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  1. Steven J. Brams, Paul H. Edelman & Peter C. Fishburn (2003). Fair Division of Indivisible Items. Theory and Decision 55 (2):147-180.
    This paper analyzes criteria of fair division of a set of indivisible items among people whose revealed preferences are limited to rankings of the items and for whom no side payments are allowed. The criteria include refinements of Pareto optimality and envy-freeness as well as dominance-freeness, evenness of shares, and two criteria based on equally-spaced surrogate utilities, referred to as maxsum and equimax. Maxsum maximizes a measure of aggregate utility or welfare, whereas equimax lexicographically maximizes persons' utilities from smallest to (...)
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  2. Steven J. Brams, Paul H. Edelman & Peter C. Fishburn (2001). Paradoxes of Fair Division. Journal of Philosophy 98 (6):300-314.
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  3. Steven J. Brams & D. Marc Kilgour (1998). Backward Induction Is Not Robust: The Parity Problem and the Uncertainty Problem. [REVIEW] Theory and Decision 45 (3):263-289.
    A cornerstone of game theory is backward induction, whereby players reason backward from the end of a game in extensive form to the beginning in order to determine what choices are rational at each stage of play. Truels, or three-person duels, are used to illustrate how the outcome can depend on (1) the evenness/oddness of the number of rounds (the parity problem) and (2) uncertainty about the endpoint of the game (the uncertainty problem). Since there is no known endpoint in (...)
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  4. Steven J. Brams & Alan D. Taylor (1994). Divide the Dollar: Three Solutions and Extensions. [REVIEW] Theory and Decision 37 (2):211-231.
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  5. Steven J. Brams & D. Marc Kilgour (1988). National Security Games. Synthese 76 (2):185 - 200.
    Issues that arise in using game theory to model national security problems are discussed, including positing nation-states as players, assuming that their decision makers act rationally and possess complete information, and modeling certain conflicts as two-person games. A generic two-person game called the Conflict Game, which captures strategic features of such variable-sum games as Chicken and Prisoners'' Dilemma, is then analyzed. Unlike these classical games, however, the Conflict Game is a two-stage game in which each player can threaten to retaliate (...)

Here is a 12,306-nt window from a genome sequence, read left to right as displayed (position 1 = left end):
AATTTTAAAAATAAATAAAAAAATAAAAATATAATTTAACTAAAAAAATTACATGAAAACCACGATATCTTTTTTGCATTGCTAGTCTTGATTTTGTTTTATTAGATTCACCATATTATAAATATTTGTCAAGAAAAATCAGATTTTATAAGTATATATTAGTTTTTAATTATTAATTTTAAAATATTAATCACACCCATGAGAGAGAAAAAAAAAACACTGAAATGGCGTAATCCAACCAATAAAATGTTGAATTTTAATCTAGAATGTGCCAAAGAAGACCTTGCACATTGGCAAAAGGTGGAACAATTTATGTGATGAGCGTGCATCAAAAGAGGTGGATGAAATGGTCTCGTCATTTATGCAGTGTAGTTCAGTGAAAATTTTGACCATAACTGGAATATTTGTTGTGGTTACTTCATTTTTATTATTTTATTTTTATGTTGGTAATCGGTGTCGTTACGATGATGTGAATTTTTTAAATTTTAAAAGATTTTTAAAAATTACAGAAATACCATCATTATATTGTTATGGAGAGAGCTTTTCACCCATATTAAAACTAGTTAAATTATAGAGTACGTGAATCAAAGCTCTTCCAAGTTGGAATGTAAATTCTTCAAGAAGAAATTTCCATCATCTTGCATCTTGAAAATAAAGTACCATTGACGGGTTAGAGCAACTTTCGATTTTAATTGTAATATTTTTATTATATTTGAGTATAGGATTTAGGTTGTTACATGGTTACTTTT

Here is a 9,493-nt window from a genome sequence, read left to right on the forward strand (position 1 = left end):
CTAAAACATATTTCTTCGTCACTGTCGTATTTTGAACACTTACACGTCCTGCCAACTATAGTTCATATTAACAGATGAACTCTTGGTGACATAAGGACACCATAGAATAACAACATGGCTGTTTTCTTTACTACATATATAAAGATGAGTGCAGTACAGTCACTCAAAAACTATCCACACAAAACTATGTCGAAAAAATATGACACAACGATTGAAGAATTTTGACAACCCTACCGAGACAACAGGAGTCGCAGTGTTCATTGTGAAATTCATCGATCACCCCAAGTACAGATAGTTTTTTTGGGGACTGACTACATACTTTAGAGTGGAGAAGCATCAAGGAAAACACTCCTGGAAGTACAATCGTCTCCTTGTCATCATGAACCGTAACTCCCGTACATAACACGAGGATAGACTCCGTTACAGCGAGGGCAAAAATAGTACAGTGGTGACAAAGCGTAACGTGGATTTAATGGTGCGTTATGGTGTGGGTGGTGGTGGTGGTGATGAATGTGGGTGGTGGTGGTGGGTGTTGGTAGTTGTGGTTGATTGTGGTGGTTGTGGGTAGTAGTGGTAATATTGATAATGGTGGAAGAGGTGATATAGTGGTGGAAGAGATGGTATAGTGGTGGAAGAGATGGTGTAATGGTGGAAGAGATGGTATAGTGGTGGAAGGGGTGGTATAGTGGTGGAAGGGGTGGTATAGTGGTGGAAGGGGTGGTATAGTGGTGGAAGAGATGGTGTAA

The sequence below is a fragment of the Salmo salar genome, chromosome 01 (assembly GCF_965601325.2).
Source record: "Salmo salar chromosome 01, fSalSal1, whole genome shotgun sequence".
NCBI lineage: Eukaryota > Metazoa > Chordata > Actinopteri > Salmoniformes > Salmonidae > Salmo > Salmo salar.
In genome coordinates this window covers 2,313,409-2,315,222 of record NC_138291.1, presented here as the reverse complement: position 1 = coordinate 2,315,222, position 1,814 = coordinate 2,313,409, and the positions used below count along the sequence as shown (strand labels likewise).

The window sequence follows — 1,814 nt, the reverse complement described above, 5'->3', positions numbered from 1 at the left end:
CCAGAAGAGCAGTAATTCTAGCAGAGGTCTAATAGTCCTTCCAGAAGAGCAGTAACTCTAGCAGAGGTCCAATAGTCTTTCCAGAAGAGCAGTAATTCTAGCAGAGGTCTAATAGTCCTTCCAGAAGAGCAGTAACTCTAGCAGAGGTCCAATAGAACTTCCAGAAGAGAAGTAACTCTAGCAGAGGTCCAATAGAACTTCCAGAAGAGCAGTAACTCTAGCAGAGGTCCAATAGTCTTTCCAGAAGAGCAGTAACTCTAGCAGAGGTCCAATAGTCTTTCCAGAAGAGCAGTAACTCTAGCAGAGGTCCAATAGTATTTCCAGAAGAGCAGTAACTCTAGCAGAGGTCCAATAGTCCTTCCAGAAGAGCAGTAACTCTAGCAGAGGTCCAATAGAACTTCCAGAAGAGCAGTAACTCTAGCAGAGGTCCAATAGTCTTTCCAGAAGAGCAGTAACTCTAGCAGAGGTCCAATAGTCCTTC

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  6. Steven J. Brams & D. Marc Kilgour (1985). Optimal Deterrence. Social Philosophy and Policy 3 (01):118-.
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  7. Steven J. Brams & Marek P. Hessel (1983). Staying Power in Sequential Games. Theory and Decision 15 (3):279-302.
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  8. Steven J. Brams (1982). Belief in God: A Game-Theoretic Paradox. [REVIEW] International Journal for Philosophy of Religion 13 (3):121 - 129.
    The Belief Game is a two-person, nonzero-sum game in which both players can do well [e.g., at (3, 4)] or badly [e.g., at (1,1)] simultaneously. The problem that occurs in the play of this game is that its rational outcome of (2, 3) is not only unappealing to both players, especially God, but also, paradoxically, there is an outcome, (3, 4), preferred by both players that is unattainable. Moreover, because God has a dominant strategy, His omniscience does not remedy the (...)
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  9. Steven J. Brams (1982). Omniscience and Omnipotence: How They May Help - or Hurt - in a Game. Inquiry 25 (2):217 – 231.
    The concepts of omniscience and omnipotence are defined in 2 ? 2 ordinal games, and implications for the optimal play of these games, when one player is omniscient or omnipotent and the other player is aware of his omniscience or omnipotence, are derived. Intuitively, omniscience allows a player to predict the strategy choice of an opponent in advance of play, and omnipotence allows a player, after initial strategy choices are made, to continue to move after the other player is forced (...)
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  10. Steven J. Brams (1981). A Resolution of the Paradox of Omniscience. Bowling Green Studies in Applied Philosophy 3:17-30.
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  11. Steven J. Brams & Frank C. Zagare (1981). Double Deception: Two Against One in Three-Person Games. [REVIEW] Theory and Decision 13 (1):81-90.
    This article examines deception possibilities for two players in simple three-person voting games. An example of one game vulnerable to (tacit) deception by two players is given and its implications discussed. The most unexpected findings of this study is that in those games vulnerable to deception by two players, the optimal strategy of one of them is always to announce his (true) preference order. Moreover, since the player whose optimal announcement is his true one is unable to induce a better (...)
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  12. Steven J. Brams & Paul J. Affuso (1976). Power and Size: A New Paradox. [REVIEW] Theory and Decision 7 (1-2):29-56.
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